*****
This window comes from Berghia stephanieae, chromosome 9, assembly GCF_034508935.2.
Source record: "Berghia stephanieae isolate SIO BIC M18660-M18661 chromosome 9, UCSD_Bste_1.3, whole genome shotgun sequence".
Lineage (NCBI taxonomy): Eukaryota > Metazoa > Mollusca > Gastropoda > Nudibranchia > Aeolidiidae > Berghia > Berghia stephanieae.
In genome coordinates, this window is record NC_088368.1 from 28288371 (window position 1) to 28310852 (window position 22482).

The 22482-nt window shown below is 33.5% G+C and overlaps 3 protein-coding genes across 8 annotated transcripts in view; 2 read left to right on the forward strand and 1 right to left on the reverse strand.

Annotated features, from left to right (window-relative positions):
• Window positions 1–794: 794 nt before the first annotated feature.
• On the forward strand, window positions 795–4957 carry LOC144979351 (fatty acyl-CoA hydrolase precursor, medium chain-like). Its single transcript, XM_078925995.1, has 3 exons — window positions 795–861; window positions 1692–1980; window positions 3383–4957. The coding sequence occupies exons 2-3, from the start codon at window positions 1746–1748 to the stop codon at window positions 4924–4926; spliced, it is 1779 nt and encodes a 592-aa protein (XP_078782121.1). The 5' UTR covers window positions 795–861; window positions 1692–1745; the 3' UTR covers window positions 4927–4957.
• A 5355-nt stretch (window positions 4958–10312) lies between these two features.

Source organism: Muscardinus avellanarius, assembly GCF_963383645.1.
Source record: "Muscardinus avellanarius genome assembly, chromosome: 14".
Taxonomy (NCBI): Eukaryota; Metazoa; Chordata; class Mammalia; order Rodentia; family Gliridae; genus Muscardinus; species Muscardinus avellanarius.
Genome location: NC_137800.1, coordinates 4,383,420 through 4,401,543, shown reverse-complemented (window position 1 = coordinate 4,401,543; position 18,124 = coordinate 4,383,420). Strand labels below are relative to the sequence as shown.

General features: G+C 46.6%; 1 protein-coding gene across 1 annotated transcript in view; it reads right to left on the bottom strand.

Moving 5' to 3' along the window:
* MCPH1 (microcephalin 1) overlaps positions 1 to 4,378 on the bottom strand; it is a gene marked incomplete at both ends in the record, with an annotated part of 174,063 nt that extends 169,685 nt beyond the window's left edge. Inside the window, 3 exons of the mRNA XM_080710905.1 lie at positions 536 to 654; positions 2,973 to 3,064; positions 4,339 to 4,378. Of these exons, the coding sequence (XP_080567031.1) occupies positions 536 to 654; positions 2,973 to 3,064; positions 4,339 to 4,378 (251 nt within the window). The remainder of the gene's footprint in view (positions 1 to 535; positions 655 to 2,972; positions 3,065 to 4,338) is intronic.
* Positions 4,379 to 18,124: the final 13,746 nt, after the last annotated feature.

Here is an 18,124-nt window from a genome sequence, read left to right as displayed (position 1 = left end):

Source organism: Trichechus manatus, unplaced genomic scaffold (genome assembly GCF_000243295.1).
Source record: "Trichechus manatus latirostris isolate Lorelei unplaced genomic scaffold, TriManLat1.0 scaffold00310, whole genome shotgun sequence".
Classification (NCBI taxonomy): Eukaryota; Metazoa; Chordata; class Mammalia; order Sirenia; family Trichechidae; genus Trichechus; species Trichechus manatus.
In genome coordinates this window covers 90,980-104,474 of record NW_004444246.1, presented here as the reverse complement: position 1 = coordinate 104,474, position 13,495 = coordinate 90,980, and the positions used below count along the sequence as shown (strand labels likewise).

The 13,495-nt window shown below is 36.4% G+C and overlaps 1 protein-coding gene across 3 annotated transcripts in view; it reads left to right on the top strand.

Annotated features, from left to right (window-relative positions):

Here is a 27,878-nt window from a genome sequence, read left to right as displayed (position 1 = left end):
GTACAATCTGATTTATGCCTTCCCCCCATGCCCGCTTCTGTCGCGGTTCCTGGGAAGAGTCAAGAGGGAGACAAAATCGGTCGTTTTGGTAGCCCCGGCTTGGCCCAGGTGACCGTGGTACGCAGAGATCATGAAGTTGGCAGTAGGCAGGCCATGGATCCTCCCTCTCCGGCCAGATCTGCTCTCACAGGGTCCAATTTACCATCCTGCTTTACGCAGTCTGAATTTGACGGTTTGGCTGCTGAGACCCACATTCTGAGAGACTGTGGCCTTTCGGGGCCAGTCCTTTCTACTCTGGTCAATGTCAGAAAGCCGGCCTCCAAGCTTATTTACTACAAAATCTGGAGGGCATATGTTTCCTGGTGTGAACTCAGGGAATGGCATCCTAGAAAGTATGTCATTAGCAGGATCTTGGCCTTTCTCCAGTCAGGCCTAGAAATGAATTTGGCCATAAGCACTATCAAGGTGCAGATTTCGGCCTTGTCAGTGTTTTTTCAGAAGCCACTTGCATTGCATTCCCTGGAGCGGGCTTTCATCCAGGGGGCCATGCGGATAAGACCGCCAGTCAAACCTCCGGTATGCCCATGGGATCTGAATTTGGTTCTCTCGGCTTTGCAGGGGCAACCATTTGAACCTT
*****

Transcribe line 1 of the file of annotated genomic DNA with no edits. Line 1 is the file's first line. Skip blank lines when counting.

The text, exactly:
This window comes from Berghia stephanieae, chromosome 9, assembly GCF_034508935.2.